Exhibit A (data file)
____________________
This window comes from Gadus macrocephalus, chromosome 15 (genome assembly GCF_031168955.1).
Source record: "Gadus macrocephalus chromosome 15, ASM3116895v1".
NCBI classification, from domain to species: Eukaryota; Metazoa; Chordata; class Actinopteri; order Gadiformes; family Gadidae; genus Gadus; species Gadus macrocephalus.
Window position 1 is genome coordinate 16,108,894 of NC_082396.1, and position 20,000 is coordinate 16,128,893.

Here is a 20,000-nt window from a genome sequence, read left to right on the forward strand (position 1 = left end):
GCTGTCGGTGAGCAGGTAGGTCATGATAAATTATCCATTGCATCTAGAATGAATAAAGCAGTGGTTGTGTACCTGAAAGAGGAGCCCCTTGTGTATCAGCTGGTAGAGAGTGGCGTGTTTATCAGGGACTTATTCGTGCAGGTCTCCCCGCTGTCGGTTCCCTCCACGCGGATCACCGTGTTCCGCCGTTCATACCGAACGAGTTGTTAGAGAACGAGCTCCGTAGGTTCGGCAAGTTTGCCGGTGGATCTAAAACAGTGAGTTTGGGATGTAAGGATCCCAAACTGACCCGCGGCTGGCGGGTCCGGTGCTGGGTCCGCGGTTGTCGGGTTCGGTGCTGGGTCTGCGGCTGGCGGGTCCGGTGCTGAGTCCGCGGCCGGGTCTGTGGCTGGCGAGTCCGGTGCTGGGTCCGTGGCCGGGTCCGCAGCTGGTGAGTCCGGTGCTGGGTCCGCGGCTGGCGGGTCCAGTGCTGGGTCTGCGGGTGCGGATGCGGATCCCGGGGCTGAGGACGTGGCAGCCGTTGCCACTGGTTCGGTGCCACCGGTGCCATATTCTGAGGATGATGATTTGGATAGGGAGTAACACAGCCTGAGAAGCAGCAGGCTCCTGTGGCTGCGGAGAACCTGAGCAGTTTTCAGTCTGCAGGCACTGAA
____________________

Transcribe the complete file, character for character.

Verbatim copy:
This window comes from Gadus macrocephalus, chromosome 15 (genome assembly GCF_031168955.1).
Source record: "Gadus macrocephalus chromosome 15, ASM3116895v1".
NCBI classification, from domain to species: Eukaryota; Metazoa; Chordata; class Actinopteri; order Gadiformes; family Gadidae; genus Gadus; species Gadus macrocephalus.
Window position 1 is genome coordinate 16,108,894 of NC_082396.1, and position 20,000 is coordinate 16,128,893.

Here is a 20,000-nt window from a genome sequence, read left to right on the forward strand (position 1 = left end):
GCTGTCGGTGAGCAGGTAGGTCATGATAAATTATCCATTGCATCTAGAATGAATAAAGCAGTGGTTGTGTACCTGAAAGAGGAGCCCCTTGTGTATCAGCTGGTAGAGAGTGGCGTGTTTATCAGGGACTTATTCGTGCAGGTCTCCCCGCTGTCGGTTCCCTCCACGCGGATCACCGTGTTCCGCCGTTCATACCGAACGAGTTGTTAGAGAACGAGCTCCGTAGGTTCGGCAAGTTTGCCGGTGGATCTAAAACAGTGAGTTTGGGATGTAAGGATCCCAAACTGACCCGCGGCTGGCGGGTCCGGTGCTGGGTCCGCGGTTGTCGGGTTCGGTGCTGGGTCTGCGGCTGGCGGGTCCGGTGCTGAGTCCGCGGCCGGGTCTGTGGCTGGCGAGTCCGGTGCTGGGTCCGTGGCCGGGTCCGCAGCTGGTGAGTCCGGTGCTGGGTCCGCGGCTGGCGGGTCCAGTGCTGGGTCTGCGGGTGCGGATGCGGATCCCGGGGCTGAGGACGTGGCAGCCGTTGCCACTGGTTCGGTGCCACCGGTGCCATATTCTGAGGATGATGATTTGGATAGGGAGTAACACAGCCTGAGAAGCAGCAGGCTCCTGTGGCTGCGGAGAACCTGAGCAGTTTTCAGTCTGCAGGCACTGAA